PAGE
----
In the past, if asked to name my favourite horror movie I would have floundered for words. “Does DreamWorks Scared Shrekless count?”, I may have pondered. My detachment from the horror genre was partly because of my debilitating squeamishness. It was mostly due to having been born with genetic wimpiness.
When I was ten my dad showed me the one-minute trailer for Stanley Kubrick’s The Shining (1980). For months afterwards I would wake in the middle of the night whining about nightmares. It is somewhat ironic then that it would be a different adaptation of a Stephen King novel that would give rise to my horror awakening. Rob Reiner’s Misery (1990) was this very film.
Let me set the scene.
Caught in a blizzard on the way back to his publisher’s office, writer Paul Sheldon (James Caan) is left severely injured in a car crash but is soon rescued by Annie Wilkes (Kathy Bates). Little does he know that Annie is his psychotic “number one fan” who, instead of nursing him back to health, will keep him hostage in her isolated house. Here she will force him to write a new book bringing her favourite Sheldon character Misery Chastain back to life.
At times Kathy Bates plays the role of Annie, the delusional nurse with a murderous past, almost a little too well. It is no wonder that she won an Oscar for Best Actress for her performance. During her frenzied manic episodes, the low-angle shots and close-ups drag you emotionally right into the position of the helpless Paul who is strapped to the bed and unable to escape.
Her acting is scary enough, but the musical score heightens the audience’s fear further. The theme used for the character of Annie starts as an eery and broken piano lullaby, creating a feeling of complete unease and foreboding every time it repeats.
Don’t get me wrong, there are moments of intense gore in the film (the infamous sledgehammer moment cough cough), but the film’s appeal is mostly psychological. In the rare instances that Annie leaves Paul alone in the house, you are left biting your nails as he whizzes around in his wheelchair, searching for a means of escape. “She’s going to come back!” you have the uncontrollable urge to shout, disappointed by your own cliché.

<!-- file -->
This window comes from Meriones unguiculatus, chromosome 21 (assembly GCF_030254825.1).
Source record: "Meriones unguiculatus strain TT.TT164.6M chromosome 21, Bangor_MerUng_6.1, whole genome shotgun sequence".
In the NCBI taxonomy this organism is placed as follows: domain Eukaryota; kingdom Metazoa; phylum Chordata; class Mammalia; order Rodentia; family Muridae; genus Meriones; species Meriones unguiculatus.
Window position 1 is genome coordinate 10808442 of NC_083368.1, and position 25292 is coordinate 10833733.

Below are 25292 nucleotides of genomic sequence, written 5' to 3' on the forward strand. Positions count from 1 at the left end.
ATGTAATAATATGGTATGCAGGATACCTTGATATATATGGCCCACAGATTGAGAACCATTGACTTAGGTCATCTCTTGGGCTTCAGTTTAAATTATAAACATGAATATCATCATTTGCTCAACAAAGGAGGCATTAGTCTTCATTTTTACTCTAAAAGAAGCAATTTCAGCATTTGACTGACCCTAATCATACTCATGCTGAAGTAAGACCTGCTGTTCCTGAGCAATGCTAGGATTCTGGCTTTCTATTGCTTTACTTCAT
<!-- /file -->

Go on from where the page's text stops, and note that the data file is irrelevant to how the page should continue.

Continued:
Recently, I watched Aneesh Chaganty’s thriller Run (2020) which revolves around a paralysed girl trapped in the house by her controlling mother. I was struck by how much the film mirrors Misery and upon further investigation, I discovered that Chaganty did in fact take inspiration from the film. There is something inherently terrifying about a handicapped protagonist trying to escape an isolated and remote setting and Misery has been influential in setting the foundations for this horror trope where vulnerability and obsessive love collide.
Although Misery is incredibly tense throughout, it has many moments of black comedy too. “Throw it all out” Annie demands, unhappy with the draft of Paul’s new chapter, “Except for that part of naming the gravedigger after me, you can leave that in”.
The movie is almost like a perverted rom-com, with Annie as the doting but deranged girl entrapping her darling Paul in a dysfunctional relationship. At times he even plays along, pretending to have fallen for her so that she might let her guard down.
When I am asked now to name my favourite horror movie I will reply “Misery” without hesitation. Misery has not turned me into a horror lover as such, but it showed me that there is so much more to the horror genre than the excessive violence I used to associate it with. Thanks to Misery I am no longer an anti-horror die-hard, you could almost say that I’m the film’s number one fan…
Featured Image Credit: Columbia Pictures
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